If you are born here to illegal immigrants means that you also speak English therefore if you choose TO NOT apply for citizenship as prescribed by BAHAMIAN LAW then you have chosen to be deported when The Immigration Dept proves that you are undocumented so why would a court case be necessary to prove you have to leave? This Haitian lawyer has taken it upon himself to facilitate the complete take over of our country by HIS FELLOW BRETHREN from HIS homeland. If he is so gungho for his people to be treated right and fairly then he simply needs to pack up and carry his practise there and lead the fight pro bono to deal with their issues face to face and stop hiding behind our laws !!!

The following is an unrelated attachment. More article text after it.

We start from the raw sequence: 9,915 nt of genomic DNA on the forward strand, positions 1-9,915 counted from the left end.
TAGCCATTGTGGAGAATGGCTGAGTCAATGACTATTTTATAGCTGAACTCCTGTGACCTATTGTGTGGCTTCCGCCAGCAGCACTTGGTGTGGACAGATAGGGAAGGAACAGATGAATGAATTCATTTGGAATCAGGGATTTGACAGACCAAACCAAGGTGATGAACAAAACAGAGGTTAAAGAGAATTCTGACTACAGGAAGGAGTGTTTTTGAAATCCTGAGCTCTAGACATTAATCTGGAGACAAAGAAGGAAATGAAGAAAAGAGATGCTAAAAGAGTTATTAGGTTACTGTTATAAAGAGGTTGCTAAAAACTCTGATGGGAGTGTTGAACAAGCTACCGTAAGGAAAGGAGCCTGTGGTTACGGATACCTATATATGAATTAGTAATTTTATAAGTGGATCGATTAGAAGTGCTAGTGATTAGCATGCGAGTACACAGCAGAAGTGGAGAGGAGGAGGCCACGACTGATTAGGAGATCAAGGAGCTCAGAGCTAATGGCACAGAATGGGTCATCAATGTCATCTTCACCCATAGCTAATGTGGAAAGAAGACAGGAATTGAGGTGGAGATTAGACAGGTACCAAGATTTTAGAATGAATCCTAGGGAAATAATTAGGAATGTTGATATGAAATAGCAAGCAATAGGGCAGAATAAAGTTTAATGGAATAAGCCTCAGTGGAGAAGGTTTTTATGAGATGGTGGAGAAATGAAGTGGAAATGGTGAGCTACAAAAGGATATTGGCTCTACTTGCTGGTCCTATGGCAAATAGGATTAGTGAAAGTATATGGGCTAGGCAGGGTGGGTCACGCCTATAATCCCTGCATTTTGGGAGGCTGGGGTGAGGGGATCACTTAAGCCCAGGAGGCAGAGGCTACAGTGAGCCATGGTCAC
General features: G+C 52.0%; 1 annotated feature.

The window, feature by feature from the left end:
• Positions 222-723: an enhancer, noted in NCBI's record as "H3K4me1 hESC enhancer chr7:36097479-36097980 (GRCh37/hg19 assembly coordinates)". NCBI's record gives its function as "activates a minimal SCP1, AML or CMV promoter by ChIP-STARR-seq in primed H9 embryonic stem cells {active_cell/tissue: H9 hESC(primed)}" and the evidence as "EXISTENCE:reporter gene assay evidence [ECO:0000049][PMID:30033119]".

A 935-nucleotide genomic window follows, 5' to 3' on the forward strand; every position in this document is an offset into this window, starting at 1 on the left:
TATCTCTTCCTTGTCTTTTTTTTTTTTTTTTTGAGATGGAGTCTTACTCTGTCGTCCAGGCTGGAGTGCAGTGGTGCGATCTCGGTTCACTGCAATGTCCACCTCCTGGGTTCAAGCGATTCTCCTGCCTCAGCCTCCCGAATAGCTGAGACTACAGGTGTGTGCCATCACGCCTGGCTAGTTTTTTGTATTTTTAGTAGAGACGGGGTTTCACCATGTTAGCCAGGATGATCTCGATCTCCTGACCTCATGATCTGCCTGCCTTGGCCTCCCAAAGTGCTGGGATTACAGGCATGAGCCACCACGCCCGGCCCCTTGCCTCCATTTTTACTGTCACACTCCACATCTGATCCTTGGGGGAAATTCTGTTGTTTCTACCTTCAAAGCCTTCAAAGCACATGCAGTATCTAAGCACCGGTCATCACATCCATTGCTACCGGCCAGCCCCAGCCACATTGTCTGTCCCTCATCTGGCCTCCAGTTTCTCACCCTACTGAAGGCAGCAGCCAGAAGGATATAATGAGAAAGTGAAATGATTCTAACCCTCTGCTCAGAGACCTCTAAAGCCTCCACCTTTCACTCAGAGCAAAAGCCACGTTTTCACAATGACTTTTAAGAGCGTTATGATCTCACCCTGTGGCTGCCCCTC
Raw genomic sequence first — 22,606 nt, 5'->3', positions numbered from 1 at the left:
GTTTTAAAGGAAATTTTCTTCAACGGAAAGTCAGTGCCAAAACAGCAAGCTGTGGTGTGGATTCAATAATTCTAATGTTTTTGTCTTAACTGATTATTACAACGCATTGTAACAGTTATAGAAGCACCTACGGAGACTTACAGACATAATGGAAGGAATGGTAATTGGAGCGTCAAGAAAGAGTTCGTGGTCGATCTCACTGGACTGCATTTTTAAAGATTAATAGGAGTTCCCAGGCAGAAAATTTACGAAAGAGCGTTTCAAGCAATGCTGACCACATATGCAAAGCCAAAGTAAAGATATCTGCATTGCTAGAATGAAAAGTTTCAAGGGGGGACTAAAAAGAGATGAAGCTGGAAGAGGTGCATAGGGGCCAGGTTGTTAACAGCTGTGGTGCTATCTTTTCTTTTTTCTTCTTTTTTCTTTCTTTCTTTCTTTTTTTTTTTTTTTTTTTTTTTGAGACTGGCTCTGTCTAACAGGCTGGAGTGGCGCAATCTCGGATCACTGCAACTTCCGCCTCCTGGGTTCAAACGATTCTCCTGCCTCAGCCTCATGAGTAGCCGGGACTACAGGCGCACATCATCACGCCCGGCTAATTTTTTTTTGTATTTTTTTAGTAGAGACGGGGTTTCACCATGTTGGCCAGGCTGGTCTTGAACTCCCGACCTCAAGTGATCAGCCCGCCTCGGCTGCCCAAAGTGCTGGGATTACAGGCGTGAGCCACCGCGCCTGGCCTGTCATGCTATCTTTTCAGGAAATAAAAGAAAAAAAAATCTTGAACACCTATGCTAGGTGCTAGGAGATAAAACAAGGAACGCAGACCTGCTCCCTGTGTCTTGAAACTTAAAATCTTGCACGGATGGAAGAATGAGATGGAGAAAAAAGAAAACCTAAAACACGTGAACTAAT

1

TalRussell 6 months, 2 weeks ago

Ma Comrades, immigration fairness is only as flexible and variable and depends on colour, skin, financial class and political connections of the citizenship applicant.The entire citizenship process is politically bias fucke# - and more so if you're a poor, black and happens have been born here is often not a positive but frowned upon. Money and who you knows does buys lots everything in Bahamaland.Try being poor born Bahamalander black Haitian trying jump through loops citizenship.

0

Giordano 6 months, 2 weeks ago